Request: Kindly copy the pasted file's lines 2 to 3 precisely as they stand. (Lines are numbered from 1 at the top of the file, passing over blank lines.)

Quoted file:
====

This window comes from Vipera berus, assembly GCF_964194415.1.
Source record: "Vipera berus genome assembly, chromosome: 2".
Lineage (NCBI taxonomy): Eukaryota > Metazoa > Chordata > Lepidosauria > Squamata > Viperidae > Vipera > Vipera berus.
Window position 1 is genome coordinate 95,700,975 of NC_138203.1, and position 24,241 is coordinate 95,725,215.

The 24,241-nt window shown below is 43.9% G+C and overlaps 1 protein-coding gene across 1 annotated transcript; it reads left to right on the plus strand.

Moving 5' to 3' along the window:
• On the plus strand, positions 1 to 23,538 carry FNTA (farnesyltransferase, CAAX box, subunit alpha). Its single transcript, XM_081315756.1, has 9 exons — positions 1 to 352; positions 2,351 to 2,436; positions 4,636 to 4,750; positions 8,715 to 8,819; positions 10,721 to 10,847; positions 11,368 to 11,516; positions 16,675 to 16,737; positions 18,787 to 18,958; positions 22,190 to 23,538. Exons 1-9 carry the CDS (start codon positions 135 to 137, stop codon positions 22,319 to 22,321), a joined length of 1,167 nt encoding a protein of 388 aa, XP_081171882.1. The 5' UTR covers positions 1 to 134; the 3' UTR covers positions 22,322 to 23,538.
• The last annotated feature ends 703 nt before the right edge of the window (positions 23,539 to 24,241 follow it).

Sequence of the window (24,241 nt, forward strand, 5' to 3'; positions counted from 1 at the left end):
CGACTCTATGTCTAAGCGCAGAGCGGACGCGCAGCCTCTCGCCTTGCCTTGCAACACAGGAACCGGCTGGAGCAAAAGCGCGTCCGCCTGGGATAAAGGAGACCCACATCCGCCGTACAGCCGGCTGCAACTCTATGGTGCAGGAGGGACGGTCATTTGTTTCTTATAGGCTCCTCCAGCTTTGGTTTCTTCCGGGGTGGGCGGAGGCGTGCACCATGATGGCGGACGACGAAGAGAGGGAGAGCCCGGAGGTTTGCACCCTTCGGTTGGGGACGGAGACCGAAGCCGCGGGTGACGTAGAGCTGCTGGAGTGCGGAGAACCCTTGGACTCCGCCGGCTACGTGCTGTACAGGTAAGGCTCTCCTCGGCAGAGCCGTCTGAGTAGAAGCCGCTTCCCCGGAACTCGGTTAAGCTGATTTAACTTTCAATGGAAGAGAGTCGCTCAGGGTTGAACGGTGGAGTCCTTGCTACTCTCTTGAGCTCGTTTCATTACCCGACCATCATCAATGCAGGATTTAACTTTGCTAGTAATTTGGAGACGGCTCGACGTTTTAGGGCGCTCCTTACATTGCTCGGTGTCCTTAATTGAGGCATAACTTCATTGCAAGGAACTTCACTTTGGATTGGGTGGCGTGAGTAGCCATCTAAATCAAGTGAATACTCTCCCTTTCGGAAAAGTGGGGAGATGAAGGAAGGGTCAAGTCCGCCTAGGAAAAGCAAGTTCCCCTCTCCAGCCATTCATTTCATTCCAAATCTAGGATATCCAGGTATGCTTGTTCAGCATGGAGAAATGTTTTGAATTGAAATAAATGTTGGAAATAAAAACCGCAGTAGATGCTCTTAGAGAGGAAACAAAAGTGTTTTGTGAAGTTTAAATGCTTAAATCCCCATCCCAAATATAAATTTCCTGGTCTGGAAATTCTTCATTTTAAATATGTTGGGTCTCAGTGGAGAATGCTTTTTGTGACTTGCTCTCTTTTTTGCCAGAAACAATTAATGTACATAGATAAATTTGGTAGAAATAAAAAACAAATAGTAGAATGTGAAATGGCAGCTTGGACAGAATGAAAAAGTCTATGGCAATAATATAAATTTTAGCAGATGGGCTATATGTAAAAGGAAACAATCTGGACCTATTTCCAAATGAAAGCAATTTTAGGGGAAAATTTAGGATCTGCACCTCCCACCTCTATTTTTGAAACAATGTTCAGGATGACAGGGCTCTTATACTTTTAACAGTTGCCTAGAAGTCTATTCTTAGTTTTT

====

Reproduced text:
Source record: "Vipera berus genome assembly, chromosome: 2".
Lineage (NCBI taxonomy): Eukaryota > Metazoa > Chordata > Lepidosauria > Squamata > Viperidae > Vipera > Vipera berus.